February 11, 2016
Professor Robin Einhorn, University of California, Berkeley
Flat tax? Hikes on the wealthy? Middle-class tax burdens? How’d we get to our current tax structure?
Professor Robin L. Einhorn of the University of California, Berkeley, explores the history of U.S. tax policy on Feb. 15 at Tulane Law School. The 4 p.m. lecture, in the Wendell H. Gauthier Appellate Moot Court Room 110 of Weinmann Hall, is free and open to the public, with a reception to follow.
It is co-sponsored by Tulane Law and The Murphy Institute’s Center for Ethics and Public Affairs at Tulane University.
Einhorn is the Preston Hotchkis Professor in the History of the United States at UC Berkeley, and her work focuses on the complex relationship between Americans and taxation. Her book American Taxation, American Slavery, published by the University of Chicago Press in 2006, explores the continuing influence of slavery on American antipathy towards taxation.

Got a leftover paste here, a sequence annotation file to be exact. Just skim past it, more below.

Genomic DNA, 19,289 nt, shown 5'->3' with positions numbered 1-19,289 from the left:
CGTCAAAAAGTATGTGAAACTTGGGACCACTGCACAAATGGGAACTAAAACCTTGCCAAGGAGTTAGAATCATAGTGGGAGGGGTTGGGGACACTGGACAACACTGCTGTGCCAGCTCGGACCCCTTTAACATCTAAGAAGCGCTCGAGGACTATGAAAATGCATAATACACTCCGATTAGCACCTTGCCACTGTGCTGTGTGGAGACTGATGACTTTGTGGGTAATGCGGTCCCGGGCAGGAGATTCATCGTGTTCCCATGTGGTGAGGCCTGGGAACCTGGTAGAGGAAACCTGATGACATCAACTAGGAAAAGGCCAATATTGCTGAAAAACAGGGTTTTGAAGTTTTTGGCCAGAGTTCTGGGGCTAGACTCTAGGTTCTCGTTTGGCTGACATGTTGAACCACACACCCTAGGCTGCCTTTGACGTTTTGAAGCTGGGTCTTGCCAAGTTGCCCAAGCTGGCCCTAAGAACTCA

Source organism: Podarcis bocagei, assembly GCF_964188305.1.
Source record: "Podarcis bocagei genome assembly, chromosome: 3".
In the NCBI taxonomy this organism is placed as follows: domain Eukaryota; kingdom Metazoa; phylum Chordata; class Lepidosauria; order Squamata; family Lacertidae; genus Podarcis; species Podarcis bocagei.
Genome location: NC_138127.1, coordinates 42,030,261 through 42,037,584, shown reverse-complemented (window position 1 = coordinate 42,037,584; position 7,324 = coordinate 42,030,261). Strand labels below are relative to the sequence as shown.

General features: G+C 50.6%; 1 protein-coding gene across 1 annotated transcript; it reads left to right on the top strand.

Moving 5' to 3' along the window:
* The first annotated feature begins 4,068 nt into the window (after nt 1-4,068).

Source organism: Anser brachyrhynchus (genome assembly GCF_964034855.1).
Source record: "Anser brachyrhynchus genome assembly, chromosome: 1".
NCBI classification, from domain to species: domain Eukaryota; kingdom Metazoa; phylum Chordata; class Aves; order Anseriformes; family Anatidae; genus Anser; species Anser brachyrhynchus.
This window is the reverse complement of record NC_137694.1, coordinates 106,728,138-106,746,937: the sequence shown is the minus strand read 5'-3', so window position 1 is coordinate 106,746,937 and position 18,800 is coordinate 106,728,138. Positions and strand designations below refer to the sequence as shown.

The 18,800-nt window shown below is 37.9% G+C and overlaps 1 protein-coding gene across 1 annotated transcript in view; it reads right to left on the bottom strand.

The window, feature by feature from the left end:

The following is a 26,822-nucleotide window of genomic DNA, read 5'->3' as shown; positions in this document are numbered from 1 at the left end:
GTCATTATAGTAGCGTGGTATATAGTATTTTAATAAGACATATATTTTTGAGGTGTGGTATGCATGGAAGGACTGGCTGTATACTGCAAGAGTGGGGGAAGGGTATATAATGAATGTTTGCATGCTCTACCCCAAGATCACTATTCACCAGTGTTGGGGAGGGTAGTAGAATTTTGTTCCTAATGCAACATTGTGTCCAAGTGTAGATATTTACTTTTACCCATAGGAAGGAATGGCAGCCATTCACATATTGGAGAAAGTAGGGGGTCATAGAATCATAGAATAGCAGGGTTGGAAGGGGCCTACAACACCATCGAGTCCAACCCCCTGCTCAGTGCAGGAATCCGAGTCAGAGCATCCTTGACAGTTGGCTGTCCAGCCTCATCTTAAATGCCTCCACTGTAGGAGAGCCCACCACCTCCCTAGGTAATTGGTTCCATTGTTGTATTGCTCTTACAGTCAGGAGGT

A graduate of the University of Chicago, she won UC Berkeley’s Distinguished Teaching Award in 2011. She also is the author of Property Rules: Political Economy in Chicago 1833-1872 (1991), and currently is researching the history of federal taxation and geography.
Her lecture, titled “The Long View on American Tax Politics,” focuses on the impact of 19th-century political and geographical influences on modern taxation, examining roots in “a political system structured to privilege Southern preferences, even as the preferences themselves have changed over time.”
For more information, contact Meg Keenan, email@example.com or 504-862-3236.